Gastronaut Files: Baking Bread
Shortcut Bread: One of America's best bakers tells how anyone can make stunning loaves.
Reading Chad Robertson's gorgeous new cookbook, Tartine Bread, left me with one question: Is there an easier way to make loaves as exceptional as his? At San Francisco's Tartine Bakery, Robertson relies on a levain naturela mix of flour and water that's alive with wild yeasts and is commonly known as a starter. But maintaining a starter is a commitment. Indeed, as Robertson recounts in the book, one of his testers actually brought hers on a weeklong trip so she could regularly "feed" it flour and water.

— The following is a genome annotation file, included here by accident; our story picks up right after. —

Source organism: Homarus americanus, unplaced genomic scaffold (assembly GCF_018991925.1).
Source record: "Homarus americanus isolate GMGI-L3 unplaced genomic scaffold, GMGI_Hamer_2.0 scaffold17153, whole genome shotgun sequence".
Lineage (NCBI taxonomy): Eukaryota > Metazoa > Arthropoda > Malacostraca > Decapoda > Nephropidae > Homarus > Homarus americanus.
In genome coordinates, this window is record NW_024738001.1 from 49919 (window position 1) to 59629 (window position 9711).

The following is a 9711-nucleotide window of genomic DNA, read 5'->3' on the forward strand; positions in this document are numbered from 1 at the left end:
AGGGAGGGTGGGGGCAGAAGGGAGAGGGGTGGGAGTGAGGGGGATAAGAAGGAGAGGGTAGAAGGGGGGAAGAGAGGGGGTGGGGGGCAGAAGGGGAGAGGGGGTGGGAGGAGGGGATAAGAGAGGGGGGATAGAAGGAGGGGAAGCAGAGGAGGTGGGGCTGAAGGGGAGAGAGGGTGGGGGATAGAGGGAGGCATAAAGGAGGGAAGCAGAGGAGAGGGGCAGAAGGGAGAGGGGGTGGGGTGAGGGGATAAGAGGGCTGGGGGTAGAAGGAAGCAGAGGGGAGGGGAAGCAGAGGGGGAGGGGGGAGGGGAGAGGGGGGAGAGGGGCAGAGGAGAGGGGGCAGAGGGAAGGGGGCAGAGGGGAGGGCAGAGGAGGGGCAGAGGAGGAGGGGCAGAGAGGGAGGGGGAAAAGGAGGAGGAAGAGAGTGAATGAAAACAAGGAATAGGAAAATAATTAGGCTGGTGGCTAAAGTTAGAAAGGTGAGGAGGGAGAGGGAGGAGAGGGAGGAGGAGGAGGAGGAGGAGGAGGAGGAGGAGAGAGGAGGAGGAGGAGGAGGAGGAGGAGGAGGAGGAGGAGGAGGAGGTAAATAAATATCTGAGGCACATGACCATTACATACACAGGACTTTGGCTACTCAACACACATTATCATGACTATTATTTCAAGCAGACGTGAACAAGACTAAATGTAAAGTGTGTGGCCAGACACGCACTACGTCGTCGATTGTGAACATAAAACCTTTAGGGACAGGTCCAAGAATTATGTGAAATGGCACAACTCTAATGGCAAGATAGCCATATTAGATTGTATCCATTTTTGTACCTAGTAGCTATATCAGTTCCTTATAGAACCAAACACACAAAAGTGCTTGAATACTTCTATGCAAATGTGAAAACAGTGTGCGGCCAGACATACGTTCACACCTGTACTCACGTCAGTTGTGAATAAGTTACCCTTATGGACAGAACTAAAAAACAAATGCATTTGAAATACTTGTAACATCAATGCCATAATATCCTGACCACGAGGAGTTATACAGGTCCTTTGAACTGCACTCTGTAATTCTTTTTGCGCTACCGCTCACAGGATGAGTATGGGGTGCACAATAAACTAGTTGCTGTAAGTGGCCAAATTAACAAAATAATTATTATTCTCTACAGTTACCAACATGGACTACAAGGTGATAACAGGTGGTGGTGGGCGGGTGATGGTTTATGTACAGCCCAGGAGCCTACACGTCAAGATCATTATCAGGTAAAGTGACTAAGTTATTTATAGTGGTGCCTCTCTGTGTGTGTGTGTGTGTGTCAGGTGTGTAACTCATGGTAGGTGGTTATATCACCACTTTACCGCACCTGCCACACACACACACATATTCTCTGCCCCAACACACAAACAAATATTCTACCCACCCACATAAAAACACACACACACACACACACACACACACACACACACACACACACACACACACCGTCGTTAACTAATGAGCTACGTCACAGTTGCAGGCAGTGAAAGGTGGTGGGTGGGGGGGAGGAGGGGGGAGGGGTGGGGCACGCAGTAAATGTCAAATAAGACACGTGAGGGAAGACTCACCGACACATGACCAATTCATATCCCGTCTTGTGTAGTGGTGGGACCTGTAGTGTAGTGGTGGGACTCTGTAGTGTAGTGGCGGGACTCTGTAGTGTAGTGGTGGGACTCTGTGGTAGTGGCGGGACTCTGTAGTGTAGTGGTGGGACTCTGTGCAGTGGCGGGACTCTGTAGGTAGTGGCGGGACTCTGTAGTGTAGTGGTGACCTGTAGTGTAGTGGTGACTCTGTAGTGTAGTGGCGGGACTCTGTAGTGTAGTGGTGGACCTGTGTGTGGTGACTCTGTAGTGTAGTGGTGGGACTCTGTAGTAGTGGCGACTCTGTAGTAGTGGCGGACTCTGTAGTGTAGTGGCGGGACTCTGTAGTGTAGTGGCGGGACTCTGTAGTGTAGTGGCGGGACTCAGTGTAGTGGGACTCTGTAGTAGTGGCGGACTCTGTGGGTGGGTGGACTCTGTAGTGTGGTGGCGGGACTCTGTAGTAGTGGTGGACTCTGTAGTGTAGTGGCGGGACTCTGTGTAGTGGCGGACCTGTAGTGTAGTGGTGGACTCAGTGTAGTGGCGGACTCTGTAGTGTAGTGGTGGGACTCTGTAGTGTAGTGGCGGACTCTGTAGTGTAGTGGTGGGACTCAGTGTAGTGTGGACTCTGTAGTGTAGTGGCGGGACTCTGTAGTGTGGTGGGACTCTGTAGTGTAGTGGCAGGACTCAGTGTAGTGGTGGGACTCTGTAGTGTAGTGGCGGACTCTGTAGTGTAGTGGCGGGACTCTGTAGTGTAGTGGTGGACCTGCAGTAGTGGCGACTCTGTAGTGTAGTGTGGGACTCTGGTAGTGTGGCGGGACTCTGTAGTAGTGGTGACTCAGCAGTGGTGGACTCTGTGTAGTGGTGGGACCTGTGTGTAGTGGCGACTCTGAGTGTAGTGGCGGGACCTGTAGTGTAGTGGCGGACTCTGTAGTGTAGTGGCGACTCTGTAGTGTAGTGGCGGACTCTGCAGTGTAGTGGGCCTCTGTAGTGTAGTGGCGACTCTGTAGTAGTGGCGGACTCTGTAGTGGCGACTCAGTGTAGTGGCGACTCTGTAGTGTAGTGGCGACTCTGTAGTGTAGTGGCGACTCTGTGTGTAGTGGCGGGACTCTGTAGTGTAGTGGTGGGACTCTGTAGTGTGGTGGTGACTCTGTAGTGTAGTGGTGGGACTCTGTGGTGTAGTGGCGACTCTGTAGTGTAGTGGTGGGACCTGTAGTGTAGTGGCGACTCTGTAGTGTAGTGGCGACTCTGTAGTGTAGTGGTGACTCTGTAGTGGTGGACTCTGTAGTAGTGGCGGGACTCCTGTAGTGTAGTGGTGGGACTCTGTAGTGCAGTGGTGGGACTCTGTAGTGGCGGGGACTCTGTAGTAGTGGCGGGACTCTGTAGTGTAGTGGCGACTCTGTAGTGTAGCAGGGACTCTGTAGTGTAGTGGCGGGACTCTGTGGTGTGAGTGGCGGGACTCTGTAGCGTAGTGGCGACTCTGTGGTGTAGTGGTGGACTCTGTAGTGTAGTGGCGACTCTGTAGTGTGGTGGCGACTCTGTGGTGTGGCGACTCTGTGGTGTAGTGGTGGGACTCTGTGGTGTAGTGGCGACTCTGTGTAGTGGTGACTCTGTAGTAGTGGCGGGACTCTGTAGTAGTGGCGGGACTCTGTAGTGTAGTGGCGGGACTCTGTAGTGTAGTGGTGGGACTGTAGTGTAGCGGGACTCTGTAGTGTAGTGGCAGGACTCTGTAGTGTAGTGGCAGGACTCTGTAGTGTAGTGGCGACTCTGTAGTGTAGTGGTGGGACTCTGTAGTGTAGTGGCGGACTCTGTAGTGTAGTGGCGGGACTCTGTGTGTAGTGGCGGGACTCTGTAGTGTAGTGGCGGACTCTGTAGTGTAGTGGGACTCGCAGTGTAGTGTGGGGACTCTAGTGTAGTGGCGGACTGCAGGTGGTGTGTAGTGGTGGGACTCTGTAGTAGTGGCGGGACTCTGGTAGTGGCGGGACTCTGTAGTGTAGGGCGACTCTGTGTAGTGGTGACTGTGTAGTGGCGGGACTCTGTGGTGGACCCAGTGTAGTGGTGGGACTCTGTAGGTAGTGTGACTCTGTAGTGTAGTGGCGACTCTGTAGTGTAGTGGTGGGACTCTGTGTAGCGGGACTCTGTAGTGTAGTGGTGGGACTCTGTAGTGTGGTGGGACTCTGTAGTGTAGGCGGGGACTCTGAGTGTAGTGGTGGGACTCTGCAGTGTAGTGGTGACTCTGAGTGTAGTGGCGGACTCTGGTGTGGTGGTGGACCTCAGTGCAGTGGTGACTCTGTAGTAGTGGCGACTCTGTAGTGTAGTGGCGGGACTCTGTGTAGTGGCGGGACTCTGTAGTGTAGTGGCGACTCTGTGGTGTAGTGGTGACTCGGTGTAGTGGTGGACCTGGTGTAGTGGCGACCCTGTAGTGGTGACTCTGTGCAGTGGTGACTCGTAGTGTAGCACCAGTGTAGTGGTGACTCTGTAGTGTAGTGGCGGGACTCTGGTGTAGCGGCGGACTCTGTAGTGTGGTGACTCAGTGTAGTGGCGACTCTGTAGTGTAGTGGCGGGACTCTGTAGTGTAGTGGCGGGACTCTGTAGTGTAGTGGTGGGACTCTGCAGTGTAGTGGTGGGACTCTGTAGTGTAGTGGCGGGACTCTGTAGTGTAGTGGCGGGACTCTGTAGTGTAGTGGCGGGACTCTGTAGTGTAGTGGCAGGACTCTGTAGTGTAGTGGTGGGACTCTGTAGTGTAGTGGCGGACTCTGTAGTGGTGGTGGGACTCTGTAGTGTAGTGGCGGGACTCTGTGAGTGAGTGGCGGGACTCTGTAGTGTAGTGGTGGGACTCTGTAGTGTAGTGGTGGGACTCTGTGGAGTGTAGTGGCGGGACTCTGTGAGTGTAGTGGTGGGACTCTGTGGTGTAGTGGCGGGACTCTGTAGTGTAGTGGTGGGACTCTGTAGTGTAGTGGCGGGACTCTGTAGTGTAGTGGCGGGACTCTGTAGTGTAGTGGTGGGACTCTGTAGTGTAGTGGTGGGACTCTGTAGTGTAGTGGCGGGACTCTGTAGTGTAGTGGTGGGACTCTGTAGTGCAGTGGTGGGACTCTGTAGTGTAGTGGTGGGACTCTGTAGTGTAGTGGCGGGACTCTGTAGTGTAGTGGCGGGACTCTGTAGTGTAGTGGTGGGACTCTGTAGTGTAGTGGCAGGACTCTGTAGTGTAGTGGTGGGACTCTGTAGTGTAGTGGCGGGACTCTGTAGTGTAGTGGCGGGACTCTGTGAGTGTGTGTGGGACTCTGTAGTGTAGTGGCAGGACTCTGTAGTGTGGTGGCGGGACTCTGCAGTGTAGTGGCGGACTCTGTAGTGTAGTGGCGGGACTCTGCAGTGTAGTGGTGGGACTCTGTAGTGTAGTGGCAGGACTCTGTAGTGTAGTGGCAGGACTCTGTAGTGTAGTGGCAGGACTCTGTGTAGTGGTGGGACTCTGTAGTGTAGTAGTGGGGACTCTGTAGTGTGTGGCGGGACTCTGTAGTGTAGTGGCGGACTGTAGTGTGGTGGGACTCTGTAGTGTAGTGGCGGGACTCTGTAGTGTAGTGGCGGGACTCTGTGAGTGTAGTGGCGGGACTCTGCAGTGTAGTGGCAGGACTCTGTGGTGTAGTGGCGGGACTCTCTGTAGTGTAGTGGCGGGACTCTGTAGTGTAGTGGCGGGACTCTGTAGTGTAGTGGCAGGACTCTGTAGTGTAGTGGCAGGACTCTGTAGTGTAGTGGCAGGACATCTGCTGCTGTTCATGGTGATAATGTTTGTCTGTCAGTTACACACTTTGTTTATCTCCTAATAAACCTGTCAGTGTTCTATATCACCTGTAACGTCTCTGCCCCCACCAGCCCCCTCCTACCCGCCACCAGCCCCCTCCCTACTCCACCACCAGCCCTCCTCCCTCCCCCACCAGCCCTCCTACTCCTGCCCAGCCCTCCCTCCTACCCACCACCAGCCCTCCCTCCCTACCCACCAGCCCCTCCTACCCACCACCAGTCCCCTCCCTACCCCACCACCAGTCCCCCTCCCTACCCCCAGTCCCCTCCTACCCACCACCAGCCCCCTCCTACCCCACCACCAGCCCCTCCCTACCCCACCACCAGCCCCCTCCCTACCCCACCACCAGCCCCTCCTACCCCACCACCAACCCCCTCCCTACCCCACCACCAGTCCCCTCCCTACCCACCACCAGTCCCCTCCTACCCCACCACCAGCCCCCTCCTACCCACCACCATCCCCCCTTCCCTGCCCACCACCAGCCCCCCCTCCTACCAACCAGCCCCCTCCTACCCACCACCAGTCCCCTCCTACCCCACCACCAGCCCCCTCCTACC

Robertson says there is a simpler way to make bread that's close to his ideal. Instead of a starter, the recipe calls for a pre-fermenta small portion of flour and water that is mixed with just a pinch of packaged yeast and left to ferment and develop flavor overnight. The baker then mixes it with more flour and water to make dough. The bread, baked in a heavy Dutch oven or lidded skillet, becomes fantastically crusty. Best of all, you don't need a starter sitter when you go on vacation.
Robertson's recipe calls for a cast-iron casserole or a heavy skillet with a lid. A great choice: Lodge Logic Combo Cooker ($35; target.com).
To make a chunky bread, fold in 2 1/2 cups toasted sunflower seeds, 5 cups soaked and drained dried currants or 6 cups walnut halves in Step 3, after folding in the salt water.
Measure ingredients by metric weight using a scale, such as the Oxo digital scale ($50; williams-sonoma.com). Measuring by volume is less accurate.